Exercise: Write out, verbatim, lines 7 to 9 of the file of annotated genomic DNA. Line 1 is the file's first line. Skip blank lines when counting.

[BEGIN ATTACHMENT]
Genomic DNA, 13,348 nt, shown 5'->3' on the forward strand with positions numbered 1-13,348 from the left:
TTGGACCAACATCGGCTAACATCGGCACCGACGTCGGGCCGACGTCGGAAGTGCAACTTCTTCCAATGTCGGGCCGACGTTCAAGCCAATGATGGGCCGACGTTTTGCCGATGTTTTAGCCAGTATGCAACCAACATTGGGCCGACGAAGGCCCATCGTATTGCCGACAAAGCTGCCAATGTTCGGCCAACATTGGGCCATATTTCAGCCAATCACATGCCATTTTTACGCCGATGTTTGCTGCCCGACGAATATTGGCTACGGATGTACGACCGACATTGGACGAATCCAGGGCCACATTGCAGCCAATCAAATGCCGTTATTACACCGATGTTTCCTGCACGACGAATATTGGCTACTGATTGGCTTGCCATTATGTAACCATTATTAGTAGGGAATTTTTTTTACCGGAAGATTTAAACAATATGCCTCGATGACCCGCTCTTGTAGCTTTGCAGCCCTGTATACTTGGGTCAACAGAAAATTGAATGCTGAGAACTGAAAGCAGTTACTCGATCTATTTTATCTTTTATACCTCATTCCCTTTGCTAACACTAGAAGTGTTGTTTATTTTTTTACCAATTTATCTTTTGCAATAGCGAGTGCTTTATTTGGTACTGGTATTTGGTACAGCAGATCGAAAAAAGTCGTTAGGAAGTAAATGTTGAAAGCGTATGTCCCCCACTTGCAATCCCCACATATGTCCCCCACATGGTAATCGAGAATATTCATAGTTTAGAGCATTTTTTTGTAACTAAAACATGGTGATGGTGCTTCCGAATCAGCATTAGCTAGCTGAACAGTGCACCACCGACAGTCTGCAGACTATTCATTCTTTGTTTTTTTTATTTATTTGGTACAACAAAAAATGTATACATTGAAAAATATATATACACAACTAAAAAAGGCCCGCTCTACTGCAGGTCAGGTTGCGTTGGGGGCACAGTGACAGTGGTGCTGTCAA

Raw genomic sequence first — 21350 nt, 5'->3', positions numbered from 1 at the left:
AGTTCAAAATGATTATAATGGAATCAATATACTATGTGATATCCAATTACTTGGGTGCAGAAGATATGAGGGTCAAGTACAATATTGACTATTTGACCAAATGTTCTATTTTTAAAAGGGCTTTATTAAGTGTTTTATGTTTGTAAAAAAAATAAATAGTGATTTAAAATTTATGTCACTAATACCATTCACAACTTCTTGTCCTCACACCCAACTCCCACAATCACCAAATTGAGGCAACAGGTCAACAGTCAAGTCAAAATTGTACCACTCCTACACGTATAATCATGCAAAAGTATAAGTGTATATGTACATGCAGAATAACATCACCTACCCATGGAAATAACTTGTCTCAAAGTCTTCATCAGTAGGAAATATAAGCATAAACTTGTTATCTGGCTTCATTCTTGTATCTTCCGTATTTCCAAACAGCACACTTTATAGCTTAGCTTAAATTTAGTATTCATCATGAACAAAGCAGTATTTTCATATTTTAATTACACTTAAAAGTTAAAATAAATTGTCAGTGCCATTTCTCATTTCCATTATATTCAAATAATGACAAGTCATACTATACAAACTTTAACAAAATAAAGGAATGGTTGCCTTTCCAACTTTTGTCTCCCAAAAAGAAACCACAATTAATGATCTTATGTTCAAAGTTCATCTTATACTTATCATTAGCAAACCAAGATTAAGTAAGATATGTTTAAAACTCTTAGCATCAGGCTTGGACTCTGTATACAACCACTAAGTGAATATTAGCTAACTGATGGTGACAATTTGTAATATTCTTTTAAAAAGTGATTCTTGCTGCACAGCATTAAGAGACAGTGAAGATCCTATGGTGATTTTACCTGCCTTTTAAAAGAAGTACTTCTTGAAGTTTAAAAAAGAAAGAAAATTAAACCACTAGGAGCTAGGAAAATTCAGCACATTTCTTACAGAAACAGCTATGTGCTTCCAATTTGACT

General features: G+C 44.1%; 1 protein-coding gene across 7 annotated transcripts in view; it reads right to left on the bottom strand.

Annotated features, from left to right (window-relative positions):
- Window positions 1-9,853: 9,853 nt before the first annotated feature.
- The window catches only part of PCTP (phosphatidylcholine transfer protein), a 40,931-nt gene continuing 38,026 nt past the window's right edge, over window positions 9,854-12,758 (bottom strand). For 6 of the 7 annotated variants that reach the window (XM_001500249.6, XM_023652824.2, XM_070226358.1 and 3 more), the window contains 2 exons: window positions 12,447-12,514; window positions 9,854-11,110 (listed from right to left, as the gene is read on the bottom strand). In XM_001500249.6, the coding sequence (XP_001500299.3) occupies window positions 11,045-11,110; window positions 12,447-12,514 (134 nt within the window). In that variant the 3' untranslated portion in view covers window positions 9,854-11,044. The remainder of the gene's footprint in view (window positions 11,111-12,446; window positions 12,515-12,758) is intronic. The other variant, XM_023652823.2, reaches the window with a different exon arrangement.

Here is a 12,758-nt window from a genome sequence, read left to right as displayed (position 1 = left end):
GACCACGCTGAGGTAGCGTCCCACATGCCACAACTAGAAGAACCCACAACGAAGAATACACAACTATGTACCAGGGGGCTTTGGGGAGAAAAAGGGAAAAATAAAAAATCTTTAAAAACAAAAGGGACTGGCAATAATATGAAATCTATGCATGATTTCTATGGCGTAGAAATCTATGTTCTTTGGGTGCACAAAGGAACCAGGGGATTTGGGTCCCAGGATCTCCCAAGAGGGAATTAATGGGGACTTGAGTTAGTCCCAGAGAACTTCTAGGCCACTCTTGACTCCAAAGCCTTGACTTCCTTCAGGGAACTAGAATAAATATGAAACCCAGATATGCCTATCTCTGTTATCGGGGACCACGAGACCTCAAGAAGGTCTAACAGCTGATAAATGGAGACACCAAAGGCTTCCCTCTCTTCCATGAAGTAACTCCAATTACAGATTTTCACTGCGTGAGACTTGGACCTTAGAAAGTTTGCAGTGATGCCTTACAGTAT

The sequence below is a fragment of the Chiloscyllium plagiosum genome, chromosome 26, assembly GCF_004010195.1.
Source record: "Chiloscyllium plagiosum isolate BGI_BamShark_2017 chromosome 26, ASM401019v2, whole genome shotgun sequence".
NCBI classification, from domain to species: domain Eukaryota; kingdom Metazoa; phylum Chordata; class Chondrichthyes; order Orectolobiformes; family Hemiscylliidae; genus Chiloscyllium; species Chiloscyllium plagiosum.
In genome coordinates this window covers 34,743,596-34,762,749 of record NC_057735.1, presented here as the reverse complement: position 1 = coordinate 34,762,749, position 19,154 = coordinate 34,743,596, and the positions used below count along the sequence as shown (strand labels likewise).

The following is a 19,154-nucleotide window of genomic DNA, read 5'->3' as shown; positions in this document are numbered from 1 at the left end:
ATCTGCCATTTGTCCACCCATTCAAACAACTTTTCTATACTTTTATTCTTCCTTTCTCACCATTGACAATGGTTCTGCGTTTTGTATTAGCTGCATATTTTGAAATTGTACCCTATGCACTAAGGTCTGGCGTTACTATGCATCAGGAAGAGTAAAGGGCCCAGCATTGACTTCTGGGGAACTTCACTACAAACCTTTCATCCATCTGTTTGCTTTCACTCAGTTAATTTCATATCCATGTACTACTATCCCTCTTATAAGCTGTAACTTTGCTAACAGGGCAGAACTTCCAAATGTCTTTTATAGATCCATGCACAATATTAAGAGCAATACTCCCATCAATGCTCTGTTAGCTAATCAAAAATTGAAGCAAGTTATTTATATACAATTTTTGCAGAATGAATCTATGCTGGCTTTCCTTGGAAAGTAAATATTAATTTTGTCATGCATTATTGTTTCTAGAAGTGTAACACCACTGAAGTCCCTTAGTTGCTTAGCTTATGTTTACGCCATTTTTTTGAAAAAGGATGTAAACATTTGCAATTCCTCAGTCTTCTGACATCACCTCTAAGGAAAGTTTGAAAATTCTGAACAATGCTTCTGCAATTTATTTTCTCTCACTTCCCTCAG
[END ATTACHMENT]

- Window positions 1-9,853: 9,853 nt before the first annotated feature.
- The window catches only part of PCTP (phosphatidylcholine transfer protein), a 40,931-nt gene continuing 38,026 nt past the window's right edge, over window positions 9,854-12,758 (bottom strand). For 6 of the 7 annotated variants that reach the window (XM_001500249.6, XM_023652824.2, XM_070226358.1 and 3 more), the window contains 2 exons: window positions 12,447-12,514; window positions 9,854-11,110 (listed from right to left, as the gene is read on the bottom strand). In XM_001500249.6, the coding sequence (XP_001500299.3) occupies window positions 11,045-11,110; window positions 12,447-12,514 (134 nt within the window). In that variant the 3' untranslated portion in view covers window positions 9,854-11,044. The remainder of the gene's footprint in view (window positions 11,111-12,446; window positions 12,515-12,758) is intronic. The other variant, XM_023652823.2, reaches the window with a different exon arrangement.

Here is a 12,758-nt window from a genome sequence, read left to right as displayed (position 1 = left end):